A lot can change in a century. We humans have done some pretty amazing things – we’ve taken to the skies, flown to space, broken numerous records, destroyed 50% of the planets wildlife (minus 100 points). It still boggles the mind though that as a species that we could treat one half of us different, lesser to the other half. Women have only had the right to vote since 1917 – that’s not even a hundred years. That’s when the race for equality started, and it’s sad to see that it’s still being run. What’s worse is the gap between men and women is still there, and just as big.
I read an interesting interview with actress Gillian Anderson just now, highlighting Hollywood’s attitude toward women. It’s short and to the point, but one thing stands out during the read – it’s not just Hollywood where it remains intolerable.
A survey published in August showed that female bosses are paid up to 35% less than their male counterparts. This is 40 years after the Equal Pay Act 1970, and the 2010 Equality Act were enforced to stop less favourable pay and conditions in the workplace for women.
Going back to the arts, female comedians are often talking about sexist heckling while on stage. One comedienne I follow on Facebook said “I wouldn’t mind if they were heckling me for the jokes, but they weren’t.” Miranda Hart, interviewed back in 2011, said that sexism is rife in comedy, and female comedians should be assessed only on their work, not their appearance.
There’s also the cases of sexism turning sinister. You probably saw the news of a man jailed for abusing a woman over Twitter – threatening to sexually assault her, all because she wanted to replace Charles Darwin with author Jane Austin on the face of the £10 note. The campaign, started by Caroline Criado-Perez, a freelance journalist who writes for womens websites and blogs, was a response to the Bank Of England replacing social reformer Elizabeth Fry with Winston Churchill on the £5, leaving no female presence on any English bank notes. Despite the threats, Miss Criado-Perez made sure that we all knew that the abuse she received was just “a drop in the ocean” compared to the abuse other women receive.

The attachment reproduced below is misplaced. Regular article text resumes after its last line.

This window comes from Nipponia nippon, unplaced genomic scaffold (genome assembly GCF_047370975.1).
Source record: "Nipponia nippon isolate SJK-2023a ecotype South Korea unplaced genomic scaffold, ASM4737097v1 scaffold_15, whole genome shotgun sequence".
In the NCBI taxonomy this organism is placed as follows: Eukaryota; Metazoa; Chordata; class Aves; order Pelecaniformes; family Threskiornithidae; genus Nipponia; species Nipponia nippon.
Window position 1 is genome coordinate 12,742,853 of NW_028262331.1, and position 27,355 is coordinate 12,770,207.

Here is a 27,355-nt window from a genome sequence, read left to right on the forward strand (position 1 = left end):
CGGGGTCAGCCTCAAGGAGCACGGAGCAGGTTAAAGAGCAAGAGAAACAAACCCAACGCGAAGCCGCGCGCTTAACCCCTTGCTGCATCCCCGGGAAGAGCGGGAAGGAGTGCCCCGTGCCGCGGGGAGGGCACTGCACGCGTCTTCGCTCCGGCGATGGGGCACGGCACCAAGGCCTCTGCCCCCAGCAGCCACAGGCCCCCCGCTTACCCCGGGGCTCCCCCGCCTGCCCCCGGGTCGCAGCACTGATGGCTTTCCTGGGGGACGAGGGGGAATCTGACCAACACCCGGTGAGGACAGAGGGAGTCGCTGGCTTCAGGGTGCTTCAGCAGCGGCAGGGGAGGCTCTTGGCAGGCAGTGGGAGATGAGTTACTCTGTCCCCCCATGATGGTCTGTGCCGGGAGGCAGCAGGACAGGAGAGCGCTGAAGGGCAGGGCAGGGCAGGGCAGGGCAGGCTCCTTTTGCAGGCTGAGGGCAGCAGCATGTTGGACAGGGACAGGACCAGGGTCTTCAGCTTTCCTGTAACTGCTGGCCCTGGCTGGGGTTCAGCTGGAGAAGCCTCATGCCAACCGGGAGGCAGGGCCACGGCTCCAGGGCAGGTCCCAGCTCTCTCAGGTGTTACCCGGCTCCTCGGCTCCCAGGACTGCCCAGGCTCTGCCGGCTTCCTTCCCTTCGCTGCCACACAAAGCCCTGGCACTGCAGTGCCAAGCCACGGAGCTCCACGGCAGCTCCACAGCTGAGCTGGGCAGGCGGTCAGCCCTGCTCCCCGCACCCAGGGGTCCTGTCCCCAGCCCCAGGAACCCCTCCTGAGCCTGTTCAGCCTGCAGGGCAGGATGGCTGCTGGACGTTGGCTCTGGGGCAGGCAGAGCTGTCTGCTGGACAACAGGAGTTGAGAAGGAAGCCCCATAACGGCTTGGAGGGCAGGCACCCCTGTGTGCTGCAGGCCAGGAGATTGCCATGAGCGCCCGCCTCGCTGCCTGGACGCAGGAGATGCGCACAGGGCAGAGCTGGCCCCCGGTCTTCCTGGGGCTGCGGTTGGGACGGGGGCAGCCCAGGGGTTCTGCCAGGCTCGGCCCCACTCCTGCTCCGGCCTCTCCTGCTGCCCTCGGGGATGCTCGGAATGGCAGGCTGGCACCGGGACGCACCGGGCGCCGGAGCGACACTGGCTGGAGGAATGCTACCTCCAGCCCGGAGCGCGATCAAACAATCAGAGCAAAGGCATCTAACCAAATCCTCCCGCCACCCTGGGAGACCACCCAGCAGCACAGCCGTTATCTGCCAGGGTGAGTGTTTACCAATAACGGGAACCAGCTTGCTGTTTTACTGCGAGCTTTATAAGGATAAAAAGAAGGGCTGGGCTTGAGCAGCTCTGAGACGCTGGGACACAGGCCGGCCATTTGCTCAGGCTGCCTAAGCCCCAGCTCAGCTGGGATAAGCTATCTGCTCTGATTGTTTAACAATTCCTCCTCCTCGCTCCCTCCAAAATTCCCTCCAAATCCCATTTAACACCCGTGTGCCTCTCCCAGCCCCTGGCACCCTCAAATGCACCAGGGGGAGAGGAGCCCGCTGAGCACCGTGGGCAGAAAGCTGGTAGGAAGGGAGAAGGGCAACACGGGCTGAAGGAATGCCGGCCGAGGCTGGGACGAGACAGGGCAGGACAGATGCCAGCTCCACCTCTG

Another, possibly more talked about example of this more tech-savvy sexism is the recent iCloud scandal, which saw celebrities such as Jennifer Lawrence, Rihanna, Kate Upton (to name but a few) learn that alleged nude photo’s of them had been leaked online. Note the celebrities were all female. The outrage was global, and instantanious. Debates were made as to how or why the pictures got online, or even existed in the first place. (The best example is this brilliant piece by John Sharp)
It seems like any time a woman tries to reach further than “the norm”, if they achieve something greater than what’s intended for them, then they must be brought back down to earth – to be mocked, ridiculed, sexualised. This is not right or acceptable.
Emma Watson recently spoke at the United Nations in a bid to change all this, to change “gender inequality”. She launched the HeForShe campaign, asking for men to help in the cause. There was no men bashing, which for some reason has become synonymous for some reason with feminism. (That’s right – “feminism” isn’t a dirty word!) The sad thing is that literally hours after her moving, thought-provoking and often emotional speech, the one-time-woman-wizard was facing rumours of her own private pictures/videos of her being leaked on the internet. Yes it turned out to be fake, revealed to be some sick marketing ploy by something called Rantic. Ignoring this organisations disgusting motives for spreading such a malicious lie, it threatened to over-shadow Emma Watson’s speech, while at the same time highlighting the very thing she was talking about – women lack respect, whether for their ideas, their work, who they are…
The HeForShe Campaign has of course generated the requisite #HeForShe craze, giving people the opportunity to show the world through social media how much they support and agree with the cause. But a hashtag is not enough. If we really want to remove everything that I’ve mentioned in this article – the pay differences, the heckling, the threats, the violence – then we need to actually make those changes in attitude and perception towards women (and men), not just tweet about them with a suitable selfie. This is not to belittle Miss Watson’s message – it’s imperative that gender inequality stops. I sit here, the home-husband of a hard working doctor, nervous for my little girl growing up in this same unequal environment, and planning steps to ensure my son will never believe in the tripe that is said against women.